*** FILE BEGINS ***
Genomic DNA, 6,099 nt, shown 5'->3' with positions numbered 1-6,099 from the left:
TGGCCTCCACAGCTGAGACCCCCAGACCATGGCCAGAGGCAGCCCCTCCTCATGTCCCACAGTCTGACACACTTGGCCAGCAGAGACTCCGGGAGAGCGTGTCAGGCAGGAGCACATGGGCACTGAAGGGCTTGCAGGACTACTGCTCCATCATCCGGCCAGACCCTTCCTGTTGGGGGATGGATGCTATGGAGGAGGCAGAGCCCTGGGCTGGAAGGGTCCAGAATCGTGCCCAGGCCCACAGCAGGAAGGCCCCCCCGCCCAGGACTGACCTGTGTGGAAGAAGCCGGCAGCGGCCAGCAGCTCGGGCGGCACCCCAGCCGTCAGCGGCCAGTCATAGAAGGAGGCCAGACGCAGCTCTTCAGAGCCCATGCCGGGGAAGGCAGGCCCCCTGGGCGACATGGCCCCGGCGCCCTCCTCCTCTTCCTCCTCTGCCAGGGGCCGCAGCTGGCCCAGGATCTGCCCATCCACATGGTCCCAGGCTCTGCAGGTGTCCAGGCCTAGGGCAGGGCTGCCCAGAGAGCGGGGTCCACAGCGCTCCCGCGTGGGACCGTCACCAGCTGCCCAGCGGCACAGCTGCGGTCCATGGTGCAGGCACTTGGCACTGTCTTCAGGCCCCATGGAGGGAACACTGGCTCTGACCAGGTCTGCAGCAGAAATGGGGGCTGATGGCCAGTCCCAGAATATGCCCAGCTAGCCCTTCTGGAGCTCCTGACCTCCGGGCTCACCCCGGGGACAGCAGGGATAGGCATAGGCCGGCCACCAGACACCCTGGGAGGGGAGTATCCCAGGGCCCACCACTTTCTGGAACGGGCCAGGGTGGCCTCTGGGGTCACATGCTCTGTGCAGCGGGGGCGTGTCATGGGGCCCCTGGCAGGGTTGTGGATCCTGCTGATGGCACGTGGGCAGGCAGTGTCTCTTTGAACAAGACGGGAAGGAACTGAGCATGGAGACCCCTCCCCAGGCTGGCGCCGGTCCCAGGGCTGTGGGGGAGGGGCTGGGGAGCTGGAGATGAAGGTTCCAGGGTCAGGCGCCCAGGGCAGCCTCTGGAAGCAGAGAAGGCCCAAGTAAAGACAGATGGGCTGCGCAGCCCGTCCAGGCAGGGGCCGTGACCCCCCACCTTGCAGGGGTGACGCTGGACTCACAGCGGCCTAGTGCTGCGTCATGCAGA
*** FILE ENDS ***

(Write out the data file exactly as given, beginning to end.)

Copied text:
Genomic DNA, 6,099 nt, shown 5'->3' with positions numbered 1-6,099 from the left:
TGGCCTCCACAGCTGAGACCCCCAGACCATGGCCAGAGGCAGCCCCTCCTCATGTCCCACAGTCTGACACACTTGGCCAGCAGAGACTCCGGGAGAGCGTGTCAGGCAGGAGCACATGGGCACTGAAGGGCTTGCAGGACTACTGCTCCATCATCCGGCCAGACCCTTCCTGTTGGGGGATGGATGCTATGGAGGAGGCAGAGCCCTGGGCTGGAAGGGTCCAGAATCGTGCCCAGGCCCACAGCAGGAAGGCCCCCCCGCCCAGGACTGACCTGTGTGGAAGAAGCCGGCAGCGGCCAGCAGCTCGGGCGGCACCCCAGCCGTCAGCGGCCAGTCATAGAAGGAGGCCAGACGCAGCTCTTCAGAGCCCATGCCGGGGAAGGCAGGCCCCCTGGGCGACATGGCCCCGGCGCCCTCCTCCTCTTCCTCCTCTGCCAGGGGCCGCAGCTGGCCCAGGATCTGCCCATCCACATGGTCCCAGGCTCTGCAGGTGTCCAGGCCTAGGGCAGGGCTGCCCAGAGAGCGGGGTCCACAGCGCTCCCGCGTGGGACCGTCACCAGCTGCCCAGCGGCACAGCTGCGGTCCATGGTGCAGGCACTTGGCACTGTCTTCAGGCCCCATGGAGGGAACACTGGCTCTGACCAGGTCTGCAGCAGAAATGGGGGCTGATGGCCAGTCCCAGAATATGCCCAGCTAGCCCTTCTGGAGCTCCTGACCTCCGGGCTCACCCCGGGGACAGCAGGGATAGGCATAGGCCGGCCACCAGACACCCTGGGAGGGGAGTATCCCAGGGCCCACCACTTTCTGGAACGGGCCAGGGTGGCCTCTGGGGTCACATGCTCTGTGCAGCGGGGGCGTGTCATGGGGCCCCTGGCAGGGTTGTGGATCCTGCTGATGGCACGTGGGCAGGCAGTGTCTCTTTGAACAAGACGGGAAGGAACTGAGCATGGAGACCCCTCCCCAGGCTGGCGCCGGTCCCAGGGCTGTGGGGGAGGGGCTGGGGAGCTGGAGATGAAGGTTCCAGGGTCAGGCGCCCAGGGCAGCCTCTGGAAGCAGAGAAGGCCCAAGTAAAGACAGATGGGCTGCGCAGCCCGTCCAGGCAGGGGCCGTGACCCCCCACCTTGCAGGGGTGACGCTGGACTCACAGCGGCCTAGTGCTGCGTCATGCAGA